Rural and Regional Affairs and Transport Legislation Committee
Australian Bureau of Agricultural and Resource Economics and Sciences
Senator RHIANNON: Just continuing about the Australian Feral Camel Management Project, I understand that Ninti One published the report estimating the feral camel population at $1 million.
Senator Abetz: One million head, not dollars.
Senator RHIANNON: Yes, sorry—one million animals. Then that is the company that is paid $19 million to cull the feral animals. Do you see that there is a conflict of interest there?
Mr Talbot : I think the costs for the project were around $16.6 million. They were reduced from $19 million.
Senator RHIANNON: Thank you for the new figure, but the question was that you have a company that makes an estimation on the numbers, and then the contract is awarded on the basis of that figure to the very company that has made the estimation.
Mr Talbot : I would have to take that on notice, because I do not know the exact details of how the contract was originally negotiated.
Dr Grimes : It does sound like a matter for careful consideration and taking a proper answer on notice.
Senator RHIANNON: Okay, if you could take it on notice, thank you. Were you aware of any warnings made by organisations such as the Ngaanyatjarra Camel Company about the overstating of the feral camel problem?
Mr Talbot : I would have to take that on notice, because I would really have to check with other departmental officers. I am certainly not aware.
Senator RHIANNON: Could you take on notice whether any organisations, including the one that I have mentioned, raised concerns about an overstating of the figures. Mr Tucker, you made an earlier comment that these figures were not an estimate by the government, but surely you agree that the whole basis of this program is you accepting those figures from the Australian Feral Camel Management Project. So you may not have made the estimations but you have accepted the figures as the premise for going ahead with this work.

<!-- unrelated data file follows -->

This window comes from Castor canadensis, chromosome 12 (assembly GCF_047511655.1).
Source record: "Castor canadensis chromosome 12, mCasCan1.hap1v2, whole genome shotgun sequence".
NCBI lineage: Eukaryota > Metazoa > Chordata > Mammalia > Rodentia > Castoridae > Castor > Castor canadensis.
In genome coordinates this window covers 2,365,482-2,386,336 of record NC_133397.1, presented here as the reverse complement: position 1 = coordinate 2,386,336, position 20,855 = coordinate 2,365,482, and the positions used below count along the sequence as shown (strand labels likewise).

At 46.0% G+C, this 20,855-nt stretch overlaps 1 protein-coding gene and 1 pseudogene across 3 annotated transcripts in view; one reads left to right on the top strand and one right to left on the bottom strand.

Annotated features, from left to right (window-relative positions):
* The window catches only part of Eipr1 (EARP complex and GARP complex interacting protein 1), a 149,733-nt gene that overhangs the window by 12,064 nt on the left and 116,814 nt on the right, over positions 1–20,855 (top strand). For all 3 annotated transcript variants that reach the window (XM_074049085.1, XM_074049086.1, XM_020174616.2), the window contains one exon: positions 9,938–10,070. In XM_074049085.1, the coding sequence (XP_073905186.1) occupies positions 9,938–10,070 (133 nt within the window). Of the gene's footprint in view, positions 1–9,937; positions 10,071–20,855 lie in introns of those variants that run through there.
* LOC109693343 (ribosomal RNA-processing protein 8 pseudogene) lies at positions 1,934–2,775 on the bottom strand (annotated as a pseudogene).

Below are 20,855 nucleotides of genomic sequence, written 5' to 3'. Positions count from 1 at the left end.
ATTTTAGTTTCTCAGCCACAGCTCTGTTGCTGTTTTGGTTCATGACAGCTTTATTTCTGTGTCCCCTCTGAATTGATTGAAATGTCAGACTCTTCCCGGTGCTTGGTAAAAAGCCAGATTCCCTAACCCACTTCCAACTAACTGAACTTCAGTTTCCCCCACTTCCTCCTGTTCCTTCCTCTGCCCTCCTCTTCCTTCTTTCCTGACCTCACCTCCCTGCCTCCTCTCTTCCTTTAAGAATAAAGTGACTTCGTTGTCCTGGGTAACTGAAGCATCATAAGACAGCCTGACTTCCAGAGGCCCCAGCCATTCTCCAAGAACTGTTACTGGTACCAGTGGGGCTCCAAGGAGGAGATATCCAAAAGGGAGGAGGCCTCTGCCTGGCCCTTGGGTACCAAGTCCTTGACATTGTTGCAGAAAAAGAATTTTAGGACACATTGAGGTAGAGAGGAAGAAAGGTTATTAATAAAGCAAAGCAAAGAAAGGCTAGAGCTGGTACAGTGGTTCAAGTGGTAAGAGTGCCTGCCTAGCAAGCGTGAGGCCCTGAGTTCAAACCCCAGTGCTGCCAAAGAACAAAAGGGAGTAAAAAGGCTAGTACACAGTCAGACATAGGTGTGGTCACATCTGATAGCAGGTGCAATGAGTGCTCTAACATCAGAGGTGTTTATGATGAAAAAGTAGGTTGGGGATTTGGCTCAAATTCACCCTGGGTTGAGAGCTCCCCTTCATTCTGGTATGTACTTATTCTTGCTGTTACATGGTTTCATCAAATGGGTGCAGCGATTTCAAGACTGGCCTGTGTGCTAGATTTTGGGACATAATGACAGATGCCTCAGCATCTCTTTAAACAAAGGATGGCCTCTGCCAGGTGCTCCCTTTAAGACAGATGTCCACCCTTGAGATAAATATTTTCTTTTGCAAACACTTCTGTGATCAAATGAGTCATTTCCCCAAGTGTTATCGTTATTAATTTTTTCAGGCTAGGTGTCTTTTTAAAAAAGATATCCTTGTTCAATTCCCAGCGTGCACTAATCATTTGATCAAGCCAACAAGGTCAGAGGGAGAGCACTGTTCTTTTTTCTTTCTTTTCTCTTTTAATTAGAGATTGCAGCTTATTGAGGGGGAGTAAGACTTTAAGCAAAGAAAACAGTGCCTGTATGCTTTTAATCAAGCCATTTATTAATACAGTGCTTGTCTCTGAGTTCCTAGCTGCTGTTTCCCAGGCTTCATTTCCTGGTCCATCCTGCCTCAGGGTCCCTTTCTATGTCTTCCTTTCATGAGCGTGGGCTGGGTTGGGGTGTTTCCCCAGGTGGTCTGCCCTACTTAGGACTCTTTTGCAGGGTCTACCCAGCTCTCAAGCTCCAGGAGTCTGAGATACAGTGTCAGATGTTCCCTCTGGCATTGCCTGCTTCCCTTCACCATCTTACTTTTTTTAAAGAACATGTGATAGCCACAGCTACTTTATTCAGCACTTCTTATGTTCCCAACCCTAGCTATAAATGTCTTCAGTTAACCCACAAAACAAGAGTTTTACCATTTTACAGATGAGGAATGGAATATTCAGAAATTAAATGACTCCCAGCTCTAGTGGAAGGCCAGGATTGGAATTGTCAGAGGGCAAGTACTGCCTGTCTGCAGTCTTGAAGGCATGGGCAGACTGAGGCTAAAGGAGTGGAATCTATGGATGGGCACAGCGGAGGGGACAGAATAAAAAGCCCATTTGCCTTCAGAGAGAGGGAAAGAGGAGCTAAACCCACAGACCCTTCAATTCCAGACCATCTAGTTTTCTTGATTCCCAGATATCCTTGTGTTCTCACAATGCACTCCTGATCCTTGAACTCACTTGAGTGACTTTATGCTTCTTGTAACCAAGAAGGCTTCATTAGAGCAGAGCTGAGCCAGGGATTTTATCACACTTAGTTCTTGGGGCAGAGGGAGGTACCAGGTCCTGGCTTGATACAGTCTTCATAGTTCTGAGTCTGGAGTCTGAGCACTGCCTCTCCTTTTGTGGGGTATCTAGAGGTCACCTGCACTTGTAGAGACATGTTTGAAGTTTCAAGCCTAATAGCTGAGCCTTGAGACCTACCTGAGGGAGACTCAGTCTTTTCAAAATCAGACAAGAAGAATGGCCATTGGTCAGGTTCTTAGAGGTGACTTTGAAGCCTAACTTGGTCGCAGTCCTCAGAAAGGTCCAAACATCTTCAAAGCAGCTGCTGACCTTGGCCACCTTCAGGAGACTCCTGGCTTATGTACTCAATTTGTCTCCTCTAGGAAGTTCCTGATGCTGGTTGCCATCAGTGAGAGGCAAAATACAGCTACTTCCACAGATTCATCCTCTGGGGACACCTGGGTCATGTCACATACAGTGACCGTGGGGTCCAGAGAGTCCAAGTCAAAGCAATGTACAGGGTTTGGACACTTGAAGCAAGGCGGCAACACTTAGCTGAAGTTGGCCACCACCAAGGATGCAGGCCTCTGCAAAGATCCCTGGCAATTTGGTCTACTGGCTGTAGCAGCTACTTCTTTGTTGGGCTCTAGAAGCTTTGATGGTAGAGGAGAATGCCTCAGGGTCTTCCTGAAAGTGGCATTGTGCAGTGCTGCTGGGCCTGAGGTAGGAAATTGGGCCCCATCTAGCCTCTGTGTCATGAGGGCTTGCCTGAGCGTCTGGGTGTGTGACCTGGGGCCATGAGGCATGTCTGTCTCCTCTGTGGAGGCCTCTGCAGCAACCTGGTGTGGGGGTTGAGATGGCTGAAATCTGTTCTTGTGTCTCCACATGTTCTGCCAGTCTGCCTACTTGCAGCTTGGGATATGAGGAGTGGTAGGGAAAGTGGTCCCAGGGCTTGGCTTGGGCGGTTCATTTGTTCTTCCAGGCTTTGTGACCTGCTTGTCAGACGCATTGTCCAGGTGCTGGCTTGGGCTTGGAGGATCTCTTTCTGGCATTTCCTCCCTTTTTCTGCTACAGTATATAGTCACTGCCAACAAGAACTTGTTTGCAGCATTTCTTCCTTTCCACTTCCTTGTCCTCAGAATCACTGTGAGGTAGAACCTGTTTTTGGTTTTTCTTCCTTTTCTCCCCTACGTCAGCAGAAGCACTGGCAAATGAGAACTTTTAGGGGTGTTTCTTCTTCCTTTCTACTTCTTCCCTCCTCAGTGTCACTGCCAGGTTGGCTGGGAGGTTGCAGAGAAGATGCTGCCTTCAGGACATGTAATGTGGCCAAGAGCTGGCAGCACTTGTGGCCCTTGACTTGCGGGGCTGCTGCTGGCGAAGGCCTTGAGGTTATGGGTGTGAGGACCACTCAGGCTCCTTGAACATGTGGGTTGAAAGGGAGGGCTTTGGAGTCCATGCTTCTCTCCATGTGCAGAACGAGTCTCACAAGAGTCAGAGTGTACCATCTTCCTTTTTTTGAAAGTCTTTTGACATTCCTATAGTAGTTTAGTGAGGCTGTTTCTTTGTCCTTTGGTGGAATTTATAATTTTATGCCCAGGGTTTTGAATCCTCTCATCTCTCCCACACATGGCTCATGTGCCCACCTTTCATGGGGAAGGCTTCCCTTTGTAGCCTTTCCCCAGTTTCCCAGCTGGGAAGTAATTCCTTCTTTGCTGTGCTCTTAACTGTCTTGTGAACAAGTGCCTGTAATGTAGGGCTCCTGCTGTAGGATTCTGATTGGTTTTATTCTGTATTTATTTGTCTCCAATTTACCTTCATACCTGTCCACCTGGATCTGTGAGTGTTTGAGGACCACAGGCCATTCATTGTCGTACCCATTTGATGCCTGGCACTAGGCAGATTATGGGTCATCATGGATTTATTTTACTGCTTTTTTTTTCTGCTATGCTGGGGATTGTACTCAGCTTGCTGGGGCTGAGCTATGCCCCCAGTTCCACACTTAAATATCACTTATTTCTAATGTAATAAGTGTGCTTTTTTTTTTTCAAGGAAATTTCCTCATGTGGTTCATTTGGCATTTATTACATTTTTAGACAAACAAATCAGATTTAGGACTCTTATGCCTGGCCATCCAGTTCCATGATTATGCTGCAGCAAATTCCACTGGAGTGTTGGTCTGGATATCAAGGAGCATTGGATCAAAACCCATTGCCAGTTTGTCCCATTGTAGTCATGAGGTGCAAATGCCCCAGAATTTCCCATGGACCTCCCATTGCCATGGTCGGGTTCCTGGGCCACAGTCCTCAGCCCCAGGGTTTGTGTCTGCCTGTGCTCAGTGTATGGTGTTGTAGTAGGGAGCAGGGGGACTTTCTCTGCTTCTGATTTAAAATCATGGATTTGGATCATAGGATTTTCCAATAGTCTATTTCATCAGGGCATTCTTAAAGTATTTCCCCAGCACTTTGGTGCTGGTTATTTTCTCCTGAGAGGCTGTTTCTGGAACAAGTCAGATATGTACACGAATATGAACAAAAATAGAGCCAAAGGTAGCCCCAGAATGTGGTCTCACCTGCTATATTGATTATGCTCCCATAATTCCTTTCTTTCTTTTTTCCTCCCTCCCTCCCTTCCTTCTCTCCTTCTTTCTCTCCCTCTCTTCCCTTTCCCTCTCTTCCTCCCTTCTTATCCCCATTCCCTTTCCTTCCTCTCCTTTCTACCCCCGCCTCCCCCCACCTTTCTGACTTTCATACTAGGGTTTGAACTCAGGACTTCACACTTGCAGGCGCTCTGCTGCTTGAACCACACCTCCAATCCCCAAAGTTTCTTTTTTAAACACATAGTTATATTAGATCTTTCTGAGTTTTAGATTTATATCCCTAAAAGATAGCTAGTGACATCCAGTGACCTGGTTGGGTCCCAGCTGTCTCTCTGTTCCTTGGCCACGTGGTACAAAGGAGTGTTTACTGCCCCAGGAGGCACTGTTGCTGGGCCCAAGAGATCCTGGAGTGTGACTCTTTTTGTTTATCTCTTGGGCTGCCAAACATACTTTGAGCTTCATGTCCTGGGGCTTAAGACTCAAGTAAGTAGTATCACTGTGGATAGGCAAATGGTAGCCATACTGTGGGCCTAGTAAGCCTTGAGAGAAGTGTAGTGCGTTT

Dr Grimes : Again, I think we are now going into levels of detail that it would probably be best for us to take on notice.
Senator RHIANNON: I heard you say that the costs were about $40 a head, and for the non-commercial I think you said they were $25 to $40 a head. I would have to revise that, because I have the final cost here as $15 million for the culling of 140,000 camels. That comes in at $103 per camel. So isn't the figure of $40 a head that you are giving based on the inflated figure of the number of camels to be culled, not the actual number that were culled?
Mr Talbot : I will have to take that on notice in terms of doing the maths. Also, I have a subnote here that, where there were very small culls, it could be up to $120 per head.
Senator RHIANNON: That is even higher than my figure.
Mr Talbot : So I will take that away and do the maths on that.
Senator RHIANNON: Thank you. This is my final question: the managing director of Ninti One has publicly called for an ongoing feral camel management project. Would you consider giving Ninti One an ongoing contract to manage feral camels? Are they in the race?
Senator Abetz: They have camel races in the Northern Territory, don't they?
Senator RHIANNON: I do not think it is a good thing to joke about, Senator Abetz. Your fingers are on this as well now.
Senator Abetz: Well, if we did not joke about it I think we would cry.
Senator RHIANNON: You cannot just keep blaming the old government. So, I did ask a question, and it has not been answered.
Dr Grimes : As Mr Talbot indicated, there are still processes to be followed. They have not been completed. I think it is appropriate for those processes to be completed first, and then we can have a full accounting.